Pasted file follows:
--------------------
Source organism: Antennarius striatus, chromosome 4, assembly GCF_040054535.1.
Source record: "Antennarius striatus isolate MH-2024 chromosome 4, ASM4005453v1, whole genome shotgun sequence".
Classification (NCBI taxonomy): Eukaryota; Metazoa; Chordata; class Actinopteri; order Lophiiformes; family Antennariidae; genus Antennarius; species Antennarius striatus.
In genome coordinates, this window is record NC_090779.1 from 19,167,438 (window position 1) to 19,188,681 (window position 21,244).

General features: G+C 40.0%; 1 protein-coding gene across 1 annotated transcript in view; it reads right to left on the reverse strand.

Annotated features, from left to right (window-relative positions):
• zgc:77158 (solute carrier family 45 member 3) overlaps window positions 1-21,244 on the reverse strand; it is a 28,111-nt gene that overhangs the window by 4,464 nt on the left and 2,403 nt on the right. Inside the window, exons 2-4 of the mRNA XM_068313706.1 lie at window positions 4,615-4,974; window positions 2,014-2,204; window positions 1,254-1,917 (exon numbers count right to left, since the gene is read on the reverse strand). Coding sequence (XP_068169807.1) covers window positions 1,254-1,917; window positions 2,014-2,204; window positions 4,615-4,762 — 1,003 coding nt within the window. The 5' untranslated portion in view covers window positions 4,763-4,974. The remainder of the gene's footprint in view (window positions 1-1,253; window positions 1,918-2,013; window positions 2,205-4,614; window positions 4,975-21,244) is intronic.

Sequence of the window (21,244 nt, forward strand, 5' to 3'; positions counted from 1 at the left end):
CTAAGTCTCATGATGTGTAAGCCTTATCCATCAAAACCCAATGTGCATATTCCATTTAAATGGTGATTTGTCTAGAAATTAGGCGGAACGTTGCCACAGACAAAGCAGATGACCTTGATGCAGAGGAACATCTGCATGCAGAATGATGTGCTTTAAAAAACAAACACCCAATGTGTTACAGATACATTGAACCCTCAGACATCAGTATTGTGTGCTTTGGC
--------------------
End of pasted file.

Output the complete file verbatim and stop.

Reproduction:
Source organism: Antennarius striatus, chromosome 4, assembly GCF_040054535.1.
Source record: "Antennarius striatus isolate MH-2024 chromosome 4, ASM4005453v1, whole genome shotgun sequence".
Classification (NCBI taxonomy): Eukaryota; Metazoa; Chordata; class Actinopteri; order Lophiiformes; family Antennariidae; genus Antennarius; species Antennarius striatus.
In genome coordinates, this window is record NC_090779.1 from 19,167,438 (window position 1) to 19,188,681 (window position 21,244).

General features: G+C 40.0%; 1 protein-coding gene across 1 annotated transcript in view; it reads right to left on the reverse strand.

Annotated features, from left to right (window-relative positions):
• zgc:77158 (solute carrier family 45 member 3) overlaps window positions 1-21,244 on the reverse strand; it is a 28,111-nt gene that overhangs the window by 4,464 nt on the left and 2,403 nt on the right. Inside the window, exons 2-4 of the mRNA XM_068313706.1 lie at window positions 4,615-4,974; window positions 2,014-2,204; window positions 1,254-1,917 (exon numbers count right to left, since the gene is read on the reverse strand). Coding sequence (XP_068169807.1) covers window positions 1,254-1,917; window positions 2,014-2,204; window positions 4,615-4,762 — 1,003 coding nt within the window. The 5' untranslated portion in view covers window positions 4,763-4,974. The remainder of the gene's footprint in view (window positions 1-1,253; window positions 1,918-2,013; window positions 2,205-4,614; window positions 4,975-21,244) is intronic.

Sequence of the window (21,244 nt, forward strand, 5' to 3'; positions counted from 1 at the left end):
CTAAGTCTCATGATGTGTAAGCCTTATCCATCAAAACCCAATGTGCATATTCCATTTAAATGGTGATTTGTCTAGAAATTAGGCGGAACGTTGCCACAGACAAAGCAGATGACCTTGATGCAGAGGAACATCTGCATGCAGAATGATGTGCTTTAAAAAACAAACACCCAATGTGTTACAGATACATTGAACCCTCAGACATCAGTATTGTGTGCTTTGGC